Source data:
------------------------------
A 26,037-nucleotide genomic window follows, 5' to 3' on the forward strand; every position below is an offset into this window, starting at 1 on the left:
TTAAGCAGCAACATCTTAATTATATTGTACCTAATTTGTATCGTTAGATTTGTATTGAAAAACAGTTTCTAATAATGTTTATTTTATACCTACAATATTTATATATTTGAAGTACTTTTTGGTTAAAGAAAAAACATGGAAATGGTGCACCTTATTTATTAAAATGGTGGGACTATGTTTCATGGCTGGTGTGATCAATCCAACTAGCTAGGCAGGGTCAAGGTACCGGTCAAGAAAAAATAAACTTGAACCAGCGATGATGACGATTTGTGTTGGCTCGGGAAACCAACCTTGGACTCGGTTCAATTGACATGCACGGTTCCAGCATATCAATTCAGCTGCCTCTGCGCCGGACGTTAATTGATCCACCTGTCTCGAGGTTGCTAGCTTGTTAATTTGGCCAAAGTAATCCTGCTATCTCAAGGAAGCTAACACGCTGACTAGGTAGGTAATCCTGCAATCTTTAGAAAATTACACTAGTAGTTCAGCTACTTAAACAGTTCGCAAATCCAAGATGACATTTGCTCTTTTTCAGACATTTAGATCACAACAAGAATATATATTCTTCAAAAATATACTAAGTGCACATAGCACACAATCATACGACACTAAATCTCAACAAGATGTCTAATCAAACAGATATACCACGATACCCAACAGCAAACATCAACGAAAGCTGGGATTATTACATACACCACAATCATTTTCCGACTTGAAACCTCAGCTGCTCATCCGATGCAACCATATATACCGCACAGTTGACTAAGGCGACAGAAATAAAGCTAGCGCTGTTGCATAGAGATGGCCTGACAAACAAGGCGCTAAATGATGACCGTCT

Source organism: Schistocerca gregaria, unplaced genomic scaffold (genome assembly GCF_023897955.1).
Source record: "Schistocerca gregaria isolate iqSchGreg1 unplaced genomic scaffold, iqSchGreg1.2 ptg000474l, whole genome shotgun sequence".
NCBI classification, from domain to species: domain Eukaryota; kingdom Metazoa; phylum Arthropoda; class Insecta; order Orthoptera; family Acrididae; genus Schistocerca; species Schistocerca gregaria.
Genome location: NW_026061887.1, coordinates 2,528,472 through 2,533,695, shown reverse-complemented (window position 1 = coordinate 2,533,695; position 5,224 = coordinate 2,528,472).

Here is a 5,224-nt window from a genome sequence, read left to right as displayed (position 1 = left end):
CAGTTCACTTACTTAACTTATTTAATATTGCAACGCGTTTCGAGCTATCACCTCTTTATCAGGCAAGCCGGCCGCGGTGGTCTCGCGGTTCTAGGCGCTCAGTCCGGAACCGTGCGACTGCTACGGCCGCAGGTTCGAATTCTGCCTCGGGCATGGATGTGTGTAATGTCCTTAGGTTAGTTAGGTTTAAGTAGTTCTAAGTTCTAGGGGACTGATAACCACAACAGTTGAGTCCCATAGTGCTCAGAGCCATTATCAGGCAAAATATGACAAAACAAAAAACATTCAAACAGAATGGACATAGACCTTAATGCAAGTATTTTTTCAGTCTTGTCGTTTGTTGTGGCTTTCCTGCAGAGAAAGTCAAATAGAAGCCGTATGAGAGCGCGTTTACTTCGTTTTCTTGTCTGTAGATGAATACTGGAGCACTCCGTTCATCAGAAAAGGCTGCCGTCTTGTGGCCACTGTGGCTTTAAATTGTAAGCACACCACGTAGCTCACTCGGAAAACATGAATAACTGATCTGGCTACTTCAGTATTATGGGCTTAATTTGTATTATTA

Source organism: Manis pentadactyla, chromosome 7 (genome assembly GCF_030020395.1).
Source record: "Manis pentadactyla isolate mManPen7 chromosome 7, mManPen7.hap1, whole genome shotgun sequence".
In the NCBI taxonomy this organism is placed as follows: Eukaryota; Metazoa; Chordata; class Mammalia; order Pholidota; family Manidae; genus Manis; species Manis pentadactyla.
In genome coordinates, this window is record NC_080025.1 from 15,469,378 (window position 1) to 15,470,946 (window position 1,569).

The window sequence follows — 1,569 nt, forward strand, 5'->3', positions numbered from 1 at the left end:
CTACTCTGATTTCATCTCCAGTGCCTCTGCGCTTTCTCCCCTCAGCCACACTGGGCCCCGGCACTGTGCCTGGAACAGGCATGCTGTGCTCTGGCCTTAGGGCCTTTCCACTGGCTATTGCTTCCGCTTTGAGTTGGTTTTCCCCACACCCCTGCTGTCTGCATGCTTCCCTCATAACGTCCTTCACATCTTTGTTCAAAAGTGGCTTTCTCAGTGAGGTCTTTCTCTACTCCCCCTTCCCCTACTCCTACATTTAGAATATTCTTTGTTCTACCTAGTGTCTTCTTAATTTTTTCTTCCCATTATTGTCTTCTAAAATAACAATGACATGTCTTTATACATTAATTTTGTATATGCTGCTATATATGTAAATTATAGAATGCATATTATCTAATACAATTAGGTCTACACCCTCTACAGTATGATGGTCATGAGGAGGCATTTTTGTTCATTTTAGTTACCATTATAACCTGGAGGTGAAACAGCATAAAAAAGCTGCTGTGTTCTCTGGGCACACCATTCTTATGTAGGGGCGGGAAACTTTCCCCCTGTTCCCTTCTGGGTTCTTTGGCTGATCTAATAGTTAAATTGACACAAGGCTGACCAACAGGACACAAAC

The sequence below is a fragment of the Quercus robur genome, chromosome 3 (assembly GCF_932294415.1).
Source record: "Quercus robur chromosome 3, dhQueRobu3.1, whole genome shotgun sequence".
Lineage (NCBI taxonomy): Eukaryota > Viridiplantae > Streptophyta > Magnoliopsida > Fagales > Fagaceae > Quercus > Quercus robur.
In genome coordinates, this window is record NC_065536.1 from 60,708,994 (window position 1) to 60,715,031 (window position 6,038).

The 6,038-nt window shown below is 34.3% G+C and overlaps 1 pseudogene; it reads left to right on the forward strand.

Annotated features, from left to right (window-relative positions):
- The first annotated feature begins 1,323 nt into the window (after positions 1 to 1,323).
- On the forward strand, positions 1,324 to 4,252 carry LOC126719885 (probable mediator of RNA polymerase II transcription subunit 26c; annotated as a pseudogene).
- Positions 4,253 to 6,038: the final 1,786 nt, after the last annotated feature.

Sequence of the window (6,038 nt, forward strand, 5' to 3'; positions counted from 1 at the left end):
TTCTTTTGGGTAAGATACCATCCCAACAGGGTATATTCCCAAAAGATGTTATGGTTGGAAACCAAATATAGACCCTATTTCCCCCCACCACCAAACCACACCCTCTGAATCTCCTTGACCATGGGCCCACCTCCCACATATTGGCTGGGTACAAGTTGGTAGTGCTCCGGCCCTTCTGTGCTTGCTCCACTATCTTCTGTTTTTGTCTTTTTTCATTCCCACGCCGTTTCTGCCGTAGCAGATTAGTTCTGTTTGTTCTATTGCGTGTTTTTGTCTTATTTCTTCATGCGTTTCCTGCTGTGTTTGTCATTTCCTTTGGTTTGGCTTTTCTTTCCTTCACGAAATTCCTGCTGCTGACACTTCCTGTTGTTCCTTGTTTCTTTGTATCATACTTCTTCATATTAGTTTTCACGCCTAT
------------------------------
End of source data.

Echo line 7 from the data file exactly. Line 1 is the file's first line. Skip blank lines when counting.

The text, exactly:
Here is a 5,224-nt window from a genome sequence, read left to right as displayed (position 1 = left end):